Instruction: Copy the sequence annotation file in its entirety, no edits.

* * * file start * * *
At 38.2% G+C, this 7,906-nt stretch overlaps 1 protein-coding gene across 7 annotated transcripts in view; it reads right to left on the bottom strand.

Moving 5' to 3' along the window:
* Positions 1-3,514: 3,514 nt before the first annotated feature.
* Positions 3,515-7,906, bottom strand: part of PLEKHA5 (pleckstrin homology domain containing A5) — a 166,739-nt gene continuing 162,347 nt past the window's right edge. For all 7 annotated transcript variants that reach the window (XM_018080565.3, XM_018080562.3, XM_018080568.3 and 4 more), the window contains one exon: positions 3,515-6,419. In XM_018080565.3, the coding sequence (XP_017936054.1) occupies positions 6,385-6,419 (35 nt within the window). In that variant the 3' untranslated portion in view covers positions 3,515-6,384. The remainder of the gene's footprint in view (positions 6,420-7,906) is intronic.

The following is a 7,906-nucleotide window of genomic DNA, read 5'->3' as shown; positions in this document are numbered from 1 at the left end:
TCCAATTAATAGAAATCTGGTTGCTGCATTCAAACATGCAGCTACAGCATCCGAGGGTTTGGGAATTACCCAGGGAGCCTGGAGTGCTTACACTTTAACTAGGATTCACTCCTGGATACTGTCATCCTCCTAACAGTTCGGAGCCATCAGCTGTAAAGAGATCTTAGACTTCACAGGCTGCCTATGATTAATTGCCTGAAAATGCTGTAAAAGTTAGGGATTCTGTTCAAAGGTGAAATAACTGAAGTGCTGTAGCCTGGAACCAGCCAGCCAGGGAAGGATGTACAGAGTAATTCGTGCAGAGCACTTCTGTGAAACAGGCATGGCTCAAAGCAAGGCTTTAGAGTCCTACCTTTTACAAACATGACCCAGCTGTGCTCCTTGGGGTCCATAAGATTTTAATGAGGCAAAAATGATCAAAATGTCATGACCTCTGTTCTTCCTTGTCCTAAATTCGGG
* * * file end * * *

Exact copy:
At 38.2% G+C, this 7,906-nt stretch overlaps 1 protein-coding gene across 7 annotated transcripts in view; it reads right to left on the bottom strand.

Moving 5' to 3' along the window:
* Positions 1-3,514: 3,514 nt before the first annotated feature.
* Positions 3,515-7,906, bottom strand: part of PLEKHA5 (pleckstrin homology domain containing A5) — a 166,739-nt gene continuing 162,347 nt past the window's right edge. For all 7 annotated transcript variants that reach the window (XM_018080565.3, XM_018080562.3, XM_018080568.3 and 4 more), the window contains one exon: positions 3,515-6,419. In XM_018080565.3, the coding sequence (XP_017936054.1) occupies positions 6,385-6,419 (35 nt within the window). In that variant the 3' untranslated portion in view covers positions 3,515-6,384. The remainder of the gene's footprint in view (positions 6,420-7,906) is intronic.

The following is a 7,906-nucleotide window of genomic DNA, read 5'->3' as shown; positions in this document are numbered from 1 at the left end:
TCCAATTAATAGAAATCTGGTTGCTGCATTCAAACATGCAGCTACAGCATCCGAGGGTTTGGGAATTACCCAGGGAGCCTGGAGTGCTTACACTTTAACTAGGATTCACTCCTGGATACTGTCATCCTCCTAACAGTTCGGAGCCATCAGCTGTAAAGAGATCTTAGACTTCACAGGCTGCCTATGATTAATTGCCTGAAAATGCTGTAAAAGTTAGGGATTCTGTTCAAAGGTGAAATAACTGAAGTGCTGTAGCCTGGAACCAGCCAGCCAGGGAAGGATGTACAGAGTAATTCGTGCAGAGCACTTCTGTGAAACAGGCATGGCTCAAAGCAAGGCTTTAGAGTCCTACCTTTTACAAACATGACCCAGCTGTGCTCCTTGGGGTCCATAAGATTTTAATGAGGCAAAAATGATCAAAATGTCATGACCTCTGTTCTTCCTTGTCCTAAATTCGGG